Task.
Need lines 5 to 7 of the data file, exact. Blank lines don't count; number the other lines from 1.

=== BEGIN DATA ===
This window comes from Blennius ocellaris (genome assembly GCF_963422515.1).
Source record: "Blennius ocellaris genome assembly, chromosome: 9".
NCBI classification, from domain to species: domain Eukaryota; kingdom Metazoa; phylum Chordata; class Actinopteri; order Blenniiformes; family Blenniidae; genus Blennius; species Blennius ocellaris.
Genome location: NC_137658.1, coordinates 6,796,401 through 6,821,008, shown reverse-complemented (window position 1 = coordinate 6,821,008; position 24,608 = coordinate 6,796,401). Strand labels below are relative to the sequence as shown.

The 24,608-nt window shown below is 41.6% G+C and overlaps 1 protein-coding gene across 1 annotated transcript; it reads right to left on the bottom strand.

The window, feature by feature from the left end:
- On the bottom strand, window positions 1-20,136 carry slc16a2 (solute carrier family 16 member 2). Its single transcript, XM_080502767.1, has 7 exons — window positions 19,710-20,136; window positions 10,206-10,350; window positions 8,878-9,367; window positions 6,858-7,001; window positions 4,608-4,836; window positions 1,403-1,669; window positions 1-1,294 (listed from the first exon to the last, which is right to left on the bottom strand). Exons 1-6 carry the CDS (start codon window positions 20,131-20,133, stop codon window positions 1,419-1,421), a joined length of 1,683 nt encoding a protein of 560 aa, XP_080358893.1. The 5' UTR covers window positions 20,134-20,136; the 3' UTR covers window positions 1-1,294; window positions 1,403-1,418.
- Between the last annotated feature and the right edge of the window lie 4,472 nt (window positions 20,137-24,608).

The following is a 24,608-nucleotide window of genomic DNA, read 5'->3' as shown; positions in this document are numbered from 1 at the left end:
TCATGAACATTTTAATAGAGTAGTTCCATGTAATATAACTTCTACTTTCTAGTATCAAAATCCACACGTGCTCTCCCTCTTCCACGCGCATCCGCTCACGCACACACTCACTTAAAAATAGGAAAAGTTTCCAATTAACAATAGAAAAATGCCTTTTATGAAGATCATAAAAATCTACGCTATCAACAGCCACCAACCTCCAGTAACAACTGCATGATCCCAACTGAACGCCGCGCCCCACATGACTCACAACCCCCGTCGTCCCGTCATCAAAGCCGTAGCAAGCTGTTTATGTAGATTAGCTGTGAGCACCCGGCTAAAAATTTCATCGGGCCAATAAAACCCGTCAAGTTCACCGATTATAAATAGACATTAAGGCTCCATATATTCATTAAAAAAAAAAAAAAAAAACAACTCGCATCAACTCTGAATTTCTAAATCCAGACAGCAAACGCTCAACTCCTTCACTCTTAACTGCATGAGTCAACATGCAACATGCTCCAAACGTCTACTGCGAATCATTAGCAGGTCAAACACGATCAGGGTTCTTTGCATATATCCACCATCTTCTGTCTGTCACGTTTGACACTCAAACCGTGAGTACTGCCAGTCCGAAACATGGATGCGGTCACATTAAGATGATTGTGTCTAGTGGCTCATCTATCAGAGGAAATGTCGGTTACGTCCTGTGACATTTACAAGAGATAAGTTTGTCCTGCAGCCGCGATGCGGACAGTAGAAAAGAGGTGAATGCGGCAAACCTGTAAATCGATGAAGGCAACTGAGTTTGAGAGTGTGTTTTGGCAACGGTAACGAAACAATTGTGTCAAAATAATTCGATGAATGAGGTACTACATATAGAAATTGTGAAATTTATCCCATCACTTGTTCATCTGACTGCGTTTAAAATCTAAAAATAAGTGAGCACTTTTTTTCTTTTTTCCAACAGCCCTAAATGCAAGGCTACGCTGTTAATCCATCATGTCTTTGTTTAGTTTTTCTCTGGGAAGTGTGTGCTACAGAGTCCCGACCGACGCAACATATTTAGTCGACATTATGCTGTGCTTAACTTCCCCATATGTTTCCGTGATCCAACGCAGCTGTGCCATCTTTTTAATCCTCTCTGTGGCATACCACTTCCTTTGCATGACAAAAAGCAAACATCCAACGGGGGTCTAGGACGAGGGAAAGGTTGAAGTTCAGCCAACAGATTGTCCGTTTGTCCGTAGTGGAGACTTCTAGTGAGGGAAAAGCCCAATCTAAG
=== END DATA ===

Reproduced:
The 24,608-nt window shown below is 41.6% G+C and overlaps 1 protein-coding gene across 1 annotated transcript; it reads right to left on the bottom strand.

The window, feature by feature from the left end:
- On the bottom strand, window positions 1-20,136 carry slc16a2 (solute carrier family 16 member 2). Its single transcript, XM_080502767.1, has 7 exons — window positions 19,710-20,136; window positions 10,206-10,350; window positions 8,878-9,367; window positions 6,858-7,001; window positions 4,608-4,836; window positions 1,403-1,669; window positions 1-1,294 (listed from the first exon to the last, which is right to left on the bottom strand). Exons 1-6 carry the CDS (start codon window positions 20,131-20,133, stop codon window positions 1,419-1,421), a joined length of 1,683 nt encoding a protein of 560 aa, XP_080358893.1. The 5' UTR covers window positions 20,134-20,136; the 3' UTR covers window positions 1-1,294; window positions 1,403-1,418.